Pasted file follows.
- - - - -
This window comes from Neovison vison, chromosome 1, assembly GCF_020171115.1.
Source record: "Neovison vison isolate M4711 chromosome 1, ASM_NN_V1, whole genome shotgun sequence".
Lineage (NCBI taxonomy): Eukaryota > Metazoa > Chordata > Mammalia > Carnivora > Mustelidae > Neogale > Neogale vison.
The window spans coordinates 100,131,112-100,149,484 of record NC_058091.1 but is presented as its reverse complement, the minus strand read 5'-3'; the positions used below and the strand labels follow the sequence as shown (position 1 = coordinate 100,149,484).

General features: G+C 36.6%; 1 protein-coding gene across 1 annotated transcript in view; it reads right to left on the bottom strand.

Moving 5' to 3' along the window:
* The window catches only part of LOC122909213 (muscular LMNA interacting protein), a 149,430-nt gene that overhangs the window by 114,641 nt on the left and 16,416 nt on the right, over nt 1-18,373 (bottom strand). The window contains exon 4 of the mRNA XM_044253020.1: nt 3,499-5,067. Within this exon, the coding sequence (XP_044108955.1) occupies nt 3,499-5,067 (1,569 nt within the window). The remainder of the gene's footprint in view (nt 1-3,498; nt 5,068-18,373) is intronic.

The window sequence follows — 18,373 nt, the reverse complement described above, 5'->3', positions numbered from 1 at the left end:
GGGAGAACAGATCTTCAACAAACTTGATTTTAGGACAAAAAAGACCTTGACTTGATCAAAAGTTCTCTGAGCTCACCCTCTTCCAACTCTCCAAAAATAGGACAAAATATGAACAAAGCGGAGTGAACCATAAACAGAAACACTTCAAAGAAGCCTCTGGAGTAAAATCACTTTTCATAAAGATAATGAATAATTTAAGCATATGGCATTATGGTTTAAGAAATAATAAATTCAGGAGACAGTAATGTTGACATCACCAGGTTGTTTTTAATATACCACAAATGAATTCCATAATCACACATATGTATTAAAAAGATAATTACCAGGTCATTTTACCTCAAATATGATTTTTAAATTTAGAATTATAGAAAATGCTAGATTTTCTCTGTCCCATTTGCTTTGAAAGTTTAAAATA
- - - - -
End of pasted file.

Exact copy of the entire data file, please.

This window comes from Neovison vison, chromosome 1, assembly GCF_020171115.1.
Source record: "Neovison vison isolate M4711 chromosome 1, ASM_NN_V1, whole genome shotgun sequence".
Lineage (NCBI taxonomy): Eukaryota > Metazoa > Chordata > Mammalia > Carnivora > Mustelidae > Neogale > Neogale vison.
The window spans coordinates 100,131,112-100,149,484 of record NC_058091.1 but is presented as its reverse complement, the minus strand read 5'-3'; the positions used below and the strand labels follow the sequence as shown (position 1 = coordinate 100,149,484).

General features: G+C 36.6%; 1 protein-coding gene across 1 annotated transcript in view; it reads right to left on the bottom strand.

Moving 5' to 3' along the window:
* The window catches only part of LOC122909213 (muscular LMNA interacting protein), a 149,430-nt gene that overhangs the window by 114,641 nt on the left and 16,416 nt on the right, over nt 1-18,373 (bottom strand). The window contains exon 4 of the mRNA XM_044253020.1: nt 3,499-5,067. Within this exon, the coding sequence (XP_044108955.1) occupies nt 3,499-5,067 (1,569 nt within the window). The remainder of the gene's footprint in view (nt 1-3,498; nt 5,068-18,373) is intronic.

The window sequence follows — 18,373 nt, the reverse complement described above, 5'->3', positions numbered from 1 at the left end:
GGGAGAACAGATCTTCAACAAACTTGATTTTAGGACAAAAAAGACCTTGACTTGATCAAAAGTTCTCTGAGCTCACCCTCTTCCAACTCTCCAAAAATAGGACAAAATATGAACAAAGCGGAGTGAACCATAAACAGAAACACTTCAAAGAAGCCTCTGGAGTAAAATCACTTTTCATAAAGATAATGAATAATTTAAGCATATGGCATTATGGTTTAAGAAATAATAAATTCAGGAGACAGTAATGTTGACATCACCAGGTTGTTTTTAATATACCACAAATGAATTCCATAATCACACATATGTATTAAAAAGATAATTACCAGGTCATTTTACCTCAAATATGATTTTTAAATTTAGAATTATAGAAAATGCTAGATTTTCTCTGTCCCATTTGCTTTGAAAGTTTAAAATA